Submission for Office of Management and Budget Review; Payment of Subcontractors
On January 20, 2016, the Department of Defense, Government Accountability Office, and National Aeronautic and Space Administration proposed a rule to amend the Federal Acquisition Regulation (“FAR”) Case 2014-004, Payment of Subcontractors, requiring contractors to notify the contracting officer in writing if the contractor pays a reduced price to a small business subcontractor, or if the subcontractor’s payment to a small business contractor is more than 90 days past due in accordance with the Small Business Administration’s (“SBA”) final rule implementing section 1334 of the Small Business Jobs Act of 2010. Two comments were received on the information collection stating that the FAR Council (1) underestimated the implementation burden on commercial item and COTS item contractors; (2) underestimated the reporting time of only two hours per respondent; and (3) seeks additional information about the burden on contractors before a determination is made to apply the payment of subcontractor requirements to commercial item acquisitions since the Small Business Jobs Act of 2010 does not specifically require that the subcontractor payment clause apply to commercial contracts. Since this is a new rule without an empirical frame of reference, the public reporting burden is reviewed every three years and can be adjusted as necessary. Public comments are invited on (1) whether this collection of information is necessary for the proper performance of functions of the FAR and whether it will have a practical utility; (2) whether the public burden estimate of this collection of information is accurate, and based on valid assumptions and methodology; (3) ways to enhance the quality, utility, and clarity of the information to be collected; and (4) ways in which to minimize the burden of the collection of information on those who are to respond, through the use of appropriate technological collection techniques or other forms of information technology. Comments are due on, or before, January 26, 2017. 81 Fed. Reg. 95141.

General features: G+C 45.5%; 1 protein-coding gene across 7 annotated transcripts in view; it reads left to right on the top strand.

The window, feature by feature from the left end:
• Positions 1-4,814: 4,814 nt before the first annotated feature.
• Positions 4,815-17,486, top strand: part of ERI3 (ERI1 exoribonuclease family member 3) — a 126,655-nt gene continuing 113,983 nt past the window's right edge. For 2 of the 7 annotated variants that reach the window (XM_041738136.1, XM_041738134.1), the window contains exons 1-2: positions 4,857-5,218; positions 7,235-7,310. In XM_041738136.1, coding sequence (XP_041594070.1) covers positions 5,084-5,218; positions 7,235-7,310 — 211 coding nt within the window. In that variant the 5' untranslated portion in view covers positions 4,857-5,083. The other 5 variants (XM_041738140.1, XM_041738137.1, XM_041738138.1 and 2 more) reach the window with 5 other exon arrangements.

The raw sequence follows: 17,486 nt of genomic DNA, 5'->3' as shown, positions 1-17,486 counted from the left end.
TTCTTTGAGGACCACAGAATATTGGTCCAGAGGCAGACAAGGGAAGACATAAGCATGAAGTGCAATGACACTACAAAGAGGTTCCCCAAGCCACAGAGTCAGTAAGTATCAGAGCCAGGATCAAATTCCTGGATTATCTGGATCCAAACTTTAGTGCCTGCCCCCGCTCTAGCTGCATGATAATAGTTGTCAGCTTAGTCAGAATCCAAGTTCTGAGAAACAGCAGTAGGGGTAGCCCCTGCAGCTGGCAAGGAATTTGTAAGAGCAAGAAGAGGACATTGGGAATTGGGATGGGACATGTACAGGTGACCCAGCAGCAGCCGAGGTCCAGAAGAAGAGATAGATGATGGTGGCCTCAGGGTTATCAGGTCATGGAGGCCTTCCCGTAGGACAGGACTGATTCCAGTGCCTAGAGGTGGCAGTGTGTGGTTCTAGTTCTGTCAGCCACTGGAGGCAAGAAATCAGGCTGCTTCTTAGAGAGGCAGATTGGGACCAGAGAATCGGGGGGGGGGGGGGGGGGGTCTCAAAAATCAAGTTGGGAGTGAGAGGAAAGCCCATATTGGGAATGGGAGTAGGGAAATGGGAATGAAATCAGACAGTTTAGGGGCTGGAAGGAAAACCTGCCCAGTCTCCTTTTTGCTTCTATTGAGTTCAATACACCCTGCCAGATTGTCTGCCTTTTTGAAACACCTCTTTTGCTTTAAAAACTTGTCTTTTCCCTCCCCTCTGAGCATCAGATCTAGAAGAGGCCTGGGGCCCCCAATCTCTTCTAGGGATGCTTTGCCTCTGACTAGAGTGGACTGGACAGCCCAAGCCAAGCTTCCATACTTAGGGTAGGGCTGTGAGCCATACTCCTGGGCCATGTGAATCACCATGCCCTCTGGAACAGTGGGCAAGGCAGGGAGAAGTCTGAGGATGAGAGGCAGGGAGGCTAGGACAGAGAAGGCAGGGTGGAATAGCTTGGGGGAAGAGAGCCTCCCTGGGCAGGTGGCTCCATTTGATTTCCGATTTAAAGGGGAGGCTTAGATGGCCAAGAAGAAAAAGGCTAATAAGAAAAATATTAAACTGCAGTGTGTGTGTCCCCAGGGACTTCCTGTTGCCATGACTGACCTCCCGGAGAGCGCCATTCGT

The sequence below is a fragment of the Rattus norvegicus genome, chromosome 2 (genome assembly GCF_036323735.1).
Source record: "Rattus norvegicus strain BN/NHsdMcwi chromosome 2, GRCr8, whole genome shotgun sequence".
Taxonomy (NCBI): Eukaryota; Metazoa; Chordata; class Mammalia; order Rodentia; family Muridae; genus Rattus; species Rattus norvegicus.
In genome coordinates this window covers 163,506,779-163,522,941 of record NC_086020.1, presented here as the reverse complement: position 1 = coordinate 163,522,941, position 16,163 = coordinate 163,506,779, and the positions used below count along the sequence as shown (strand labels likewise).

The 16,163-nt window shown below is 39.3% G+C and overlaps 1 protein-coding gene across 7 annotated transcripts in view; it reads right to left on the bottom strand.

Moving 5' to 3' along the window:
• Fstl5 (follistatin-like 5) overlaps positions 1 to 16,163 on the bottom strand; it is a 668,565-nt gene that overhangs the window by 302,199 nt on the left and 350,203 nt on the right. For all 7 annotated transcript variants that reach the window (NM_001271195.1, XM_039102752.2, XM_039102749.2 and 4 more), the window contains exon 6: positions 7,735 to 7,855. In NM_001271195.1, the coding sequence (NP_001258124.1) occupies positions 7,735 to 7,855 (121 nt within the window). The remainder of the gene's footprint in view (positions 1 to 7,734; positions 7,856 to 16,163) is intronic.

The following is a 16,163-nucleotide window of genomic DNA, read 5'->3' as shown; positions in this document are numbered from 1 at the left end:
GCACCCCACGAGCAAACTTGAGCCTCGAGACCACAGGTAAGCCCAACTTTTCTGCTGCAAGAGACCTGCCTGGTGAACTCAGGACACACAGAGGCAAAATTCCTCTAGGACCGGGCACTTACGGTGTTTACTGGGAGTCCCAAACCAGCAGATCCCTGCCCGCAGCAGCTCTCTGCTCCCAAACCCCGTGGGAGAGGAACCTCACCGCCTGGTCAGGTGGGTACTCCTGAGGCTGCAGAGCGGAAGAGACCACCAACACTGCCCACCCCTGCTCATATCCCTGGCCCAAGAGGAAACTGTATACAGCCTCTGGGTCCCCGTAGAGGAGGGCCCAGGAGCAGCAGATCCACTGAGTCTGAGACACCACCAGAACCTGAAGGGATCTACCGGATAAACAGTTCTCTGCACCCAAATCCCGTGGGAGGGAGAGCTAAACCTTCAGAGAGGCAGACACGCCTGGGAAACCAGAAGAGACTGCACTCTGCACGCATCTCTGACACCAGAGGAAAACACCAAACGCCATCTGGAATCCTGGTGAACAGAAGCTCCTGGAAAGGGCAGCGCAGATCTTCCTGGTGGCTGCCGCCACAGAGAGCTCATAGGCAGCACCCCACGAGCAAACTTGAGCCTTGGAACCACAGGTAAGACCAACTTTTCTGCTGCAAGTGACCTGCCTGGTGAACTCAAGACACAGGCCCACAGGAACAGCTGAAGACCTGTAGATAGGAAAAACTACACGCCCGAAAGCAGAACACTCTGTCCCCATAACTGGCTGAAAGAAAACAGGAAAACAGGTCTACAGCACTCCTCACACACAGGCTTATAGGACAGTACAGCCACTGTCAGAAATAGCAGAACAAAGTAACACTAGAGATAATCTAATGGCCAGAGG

Equal Employment Opportunity Commission: Availability of Records
The Equal Employment Opportunity Commission proposes to revise its Freedom of Information Act (“FOIA”) regulations in order to implement the substantive and procedural changes to the FOIA identified in the FOIA Improvement Act of 2016 (“Act”) and update two district offices’ addresses and the Office of Legal Counsel’s fax number. In order to assist agencies and encourage consistency in FOIA practices across the government, the Department of Justice, Office of Information Policy (“OIP”), created a FOIA template for agencies to use as agencies publish and update their regulations. The template, which is located here, provides sample regulation language. The proposed language contained in these revised FOIA regulations utilizes the language provided in the Act or contained in OIP’s template. This interim final rule is effective on December 29, 2016. Comments are due on, or before, January 30, 2017. 81 Fed. Reg. 95869.
Office of Personnel Management: Access to Federal Employees Health Benefits for Employees of Certain Indian Tribal Employers
The Office of Personnel Management is issuing a final rule to extend coverage, rights, and benefits under the Federal Employees Health Benefits (“FEHB”) Program to certain employees of certain Indian Tribal employers. Section 10221 of the Patient Protection and Affordable Care Act incorporated, amended, and enacted section 409 of the Indian Health Care Improvement Act (“IHCIA”). Under section 409 of the IHCIA, an Indian Tribe or Tribal organization carrying out programs under the Indian Self-Determination and Education Assistance Act, or an urban Indian organization carrying out programs under Title V of IHCIA, is entitled to purchase coverage, rights, and benefits under the FEHB Program for their employees. Tribal employers and Tribal employees will be responsible for the full cost of benefits, plus an administrative fee. The final rule is effective February 27, 2017. 81 Fed. Reg. 95397.
SMALL BUSINESS ADMINISTRATION
Announcement of InnovateHER: Innovating for Women Business Challenge 2017
The SBA is conducting the third year of the InnovateHER: Innovating for Women Challenge (“the Challenge”), pursuant to the America Competes Act, for entrepreneurs to create a product or service that has a measurable impact on the lives of women and families, the potential for commercialization, and fills a need in the marketplace. The Challenge launched on December 29, 2016. The initial round of the Challenge will take the form of local competitions that will be run across the country beginning December 29, 2016, and ending no later than April 29, 2017. The host organizations running the local competitions must select and submit one winner from each local competition to SBA, along with a nomination package, no later than May 12, 2017. SBA will then select up to ten finalists. The top three winners will be announced no later than July 27, 2017, following a live pitch competition. 81 Fed. Reg. 96157.